NYC health alert over Canadian wildfire smoke

If ever there was a day to stop and enjoy the New York City skyline, This wasn’t it. 

Smoke from multiple wildfires in Canada has poured into the northeast United States, creating potential health risks for the health of millions.

"I thought there was a local fire when I went outside," said Rutgers air quality expert Prof. Monica Mazurek.

According to Meteorologist Frank Pereira of the National Weather Service, a smoky haze s staying in our skies s due to a slow-moving low-pressure system centered near Nova Scotia. 

As a result; the air quality is so bad, the NWS has rated it unhealthy and put out an alert encouraging people to stay inside.

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NEW YORK, NEW YORK - JUNE 06: People look out over Manhattan enveloped in a dense haze caused by wildfires in Canada on June 06, 2023 in New York City. Over 100 wildfires are burning in the Canadian province of Nova Scotia and Quebec resulting in air quality health alerts for the Adirondacks, Eastern Lake Ontario, Central New York and Western New York.  (Photo by Spencer Platt/Getty Images)

Inhaling toxic smoke and ash from wildfires can cause eye, lung, or threat irritation, along with causing asthma attacks and breathing problems. The smoke can also make the effects of heart disease worse.

Most at-risk from wildfire smoke are people with lung or heart disease, along with older adults, children, and pregnant women, according to Environment Canada.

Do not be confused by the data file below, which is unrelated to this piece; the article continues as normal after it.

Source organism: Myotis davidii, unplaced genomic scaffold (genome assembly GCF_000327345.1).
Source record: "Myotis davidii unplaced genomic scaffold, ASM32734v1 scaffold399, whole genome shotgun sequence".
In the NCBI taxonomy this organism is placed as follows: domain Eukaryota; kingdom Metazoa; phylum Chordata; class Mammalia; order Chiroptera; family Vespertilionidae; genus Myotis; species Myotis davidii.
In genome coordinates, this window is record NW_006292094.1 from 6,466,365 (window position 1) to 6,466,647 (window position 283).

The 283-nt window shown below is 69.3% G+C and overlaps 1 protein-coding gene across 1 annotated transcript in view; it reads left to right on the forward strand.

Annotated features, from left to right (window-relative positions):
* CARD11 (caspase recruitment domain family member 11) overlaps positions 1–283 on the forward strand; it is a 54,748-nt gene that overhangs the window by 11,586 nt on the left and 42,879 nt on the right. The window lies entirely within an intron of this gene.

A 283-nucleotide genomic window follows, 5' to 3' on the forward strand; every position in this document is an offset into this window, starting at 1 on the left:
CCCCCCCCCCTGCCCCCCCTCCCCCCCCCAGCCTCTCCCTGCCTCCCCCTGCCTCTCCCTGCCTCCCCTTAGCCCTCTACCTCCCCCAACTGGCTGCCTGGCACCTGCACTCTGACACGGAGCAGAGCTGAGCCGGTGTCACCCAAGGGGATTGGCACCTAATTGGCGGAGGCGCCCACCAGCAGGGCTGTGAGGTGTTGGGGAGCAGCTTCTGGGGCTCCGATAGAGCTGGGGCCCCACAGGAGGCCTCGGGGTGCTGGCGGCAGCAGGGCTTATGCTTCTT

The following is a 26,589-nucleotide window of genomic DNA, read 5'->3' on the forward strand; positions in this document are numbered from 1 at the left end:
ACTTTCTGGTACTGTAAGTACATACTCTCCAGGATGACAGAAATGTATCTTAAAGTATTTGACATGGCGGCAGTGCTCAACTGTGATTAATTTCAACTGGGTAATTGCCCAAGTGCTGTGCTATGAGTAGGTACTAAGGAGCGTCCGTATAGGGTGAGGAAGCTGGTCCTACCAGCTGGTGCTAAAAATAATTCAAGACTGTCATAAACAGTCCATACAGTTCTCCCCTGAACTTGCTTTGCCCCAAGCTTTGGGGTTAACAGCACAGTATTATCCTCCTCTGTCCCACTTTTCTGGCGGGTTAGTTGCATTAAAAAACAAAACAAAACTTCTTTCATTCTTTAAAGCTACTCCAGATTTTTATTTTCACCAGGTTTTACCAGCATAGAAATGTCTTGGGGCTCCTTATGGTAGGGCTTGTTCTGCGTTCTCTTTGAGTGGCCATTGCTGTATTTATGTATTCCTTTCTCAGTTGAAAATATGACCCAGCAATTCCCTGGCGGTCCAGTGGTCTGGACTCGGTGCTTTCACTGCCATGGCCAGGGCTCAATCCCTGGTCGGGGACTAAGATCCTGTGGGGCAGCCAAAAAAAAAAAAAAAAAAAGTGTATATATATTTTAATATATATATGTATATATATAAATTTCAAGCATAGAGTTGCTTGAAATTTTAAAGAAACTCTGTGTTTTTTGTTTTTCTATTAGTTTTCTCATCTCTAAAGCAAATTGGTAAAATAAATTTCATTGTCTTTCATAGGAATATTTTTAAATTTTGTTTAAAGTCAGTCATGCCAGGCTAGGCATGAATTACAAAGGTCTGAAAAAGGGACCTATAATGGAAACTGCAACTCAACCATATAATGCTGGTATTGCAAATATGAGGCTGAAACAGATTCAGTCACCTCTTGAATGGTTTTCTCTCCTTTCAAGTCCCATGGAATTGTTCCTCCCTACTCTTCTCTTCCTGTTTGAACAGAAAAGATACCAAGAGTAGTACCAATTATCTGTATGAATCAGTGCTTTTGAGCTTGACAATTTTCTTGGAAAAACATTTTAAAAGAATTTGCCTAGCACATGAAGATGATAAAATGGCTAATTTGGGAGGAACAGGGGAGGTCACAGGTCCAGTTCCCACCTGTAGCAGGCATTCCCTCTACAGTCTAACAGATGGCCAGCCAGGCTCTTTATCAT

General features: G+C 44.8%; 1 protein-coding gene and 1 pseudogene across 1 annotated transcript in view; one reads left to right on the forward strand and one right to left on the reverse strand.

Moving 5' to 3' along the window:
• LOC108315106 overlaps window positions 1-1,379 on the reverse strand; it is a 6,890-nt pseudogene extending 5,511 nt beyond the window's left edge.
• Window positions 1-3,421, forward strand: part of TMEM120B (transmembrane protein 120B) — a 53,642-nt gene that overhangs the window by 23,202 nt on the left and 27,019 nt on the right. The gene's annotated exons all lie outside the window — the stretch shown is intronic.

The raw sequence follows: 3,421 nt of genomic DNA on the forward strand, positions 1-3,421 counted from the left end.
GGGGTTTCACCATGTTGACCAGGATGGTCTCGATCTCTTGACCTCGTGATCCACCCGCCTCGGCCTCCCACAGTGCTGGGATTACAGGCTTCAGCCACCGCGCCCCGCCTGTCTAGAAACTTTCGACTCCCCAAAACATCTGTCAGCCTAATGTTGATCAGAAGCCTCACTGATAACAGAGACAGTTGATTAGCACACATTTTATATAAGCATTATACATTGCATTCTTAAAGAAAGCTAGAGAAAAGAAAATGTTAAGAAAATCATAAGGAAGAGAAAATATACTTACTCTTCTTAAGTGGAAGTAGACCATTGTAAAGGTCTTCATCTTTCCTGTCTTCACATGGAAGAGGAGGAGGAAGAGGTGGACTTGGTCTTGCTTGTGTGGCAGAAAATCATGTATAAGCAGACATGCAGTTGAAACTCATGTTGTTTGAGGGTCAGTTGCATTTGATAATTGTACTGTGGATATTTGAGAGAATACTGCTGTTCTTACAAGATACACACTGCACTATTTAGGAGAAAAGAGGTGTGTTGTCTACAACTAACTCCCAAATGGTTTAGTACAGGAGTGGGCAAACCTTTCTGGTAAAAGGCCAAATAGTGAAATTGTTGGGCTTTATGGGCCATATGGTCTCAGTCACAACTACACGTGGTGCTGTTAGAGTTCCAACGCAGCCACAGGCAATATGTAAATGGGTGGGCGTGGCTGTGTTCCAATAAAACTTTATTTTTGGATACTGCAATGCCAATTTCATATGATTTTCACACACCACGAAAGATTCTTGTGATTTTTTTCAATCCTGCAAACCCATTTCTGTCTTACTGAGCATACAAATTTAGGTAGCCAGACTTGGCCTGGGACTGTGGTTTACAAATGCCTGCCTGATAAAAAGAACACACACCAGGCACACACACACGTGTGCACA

New York's Department of Environmental Conservation has issued a health advisory for almost all of the state, saying that air quality would be "unhealthy" for sensitive groups. The advisory will last until June 7.

Residents are recommended to limit strenuous outdoor physical activity.

How does wildfire smoke affect your health?

Wildfire smoke is a complex mixture of gases, particles, and water vapor that contains multiple pollutants that can get into the lungs and bloodstream. 

There is no evidence of a safe level of exposure to some of the pollutants, meaning that smoke can impact your health even at very low levels. 

Inhaling smoke from wildfires can cause headaches, sore and watery eyes, nose, throat, and sinus irritation, chest pains, heart palpitations, and more. 

Who should be careful?

Exposure to elevated fine particle pollution levels can affect the lungs and heart.

The air quality alerts caution "sensitive groups," a big category that includes children, older adults, and people with lung diseases, such as asthma and chronic obstructive pulmonary disease.

Kids, who often are encouraged to go out and play, "are more susceptible to smoke for a number of reasons," said Laura Kate Bender, the lung association's National Assistant Vice President, healthy air. "Their lungs are still developing, they breathe in more air per unit of body weight."

What can you do for now?

It's a good time to put off that yard work and outdoor exercise. If you go out, consider wearing an N95 mask to reduce your exposure to pollutants.

Stay inside, keeping your doors, windows and fireplaces shut. It's recommended that you run the air conditioning on a recirculation setting.

"If you have filters on your home HVAC system, you should make sure they’re up to date and high quality," Hill said. "Some people, particularly those with underlying lung disease, or heart disease, should consider investing in in air purifiers for their homes."

With the Associated Press.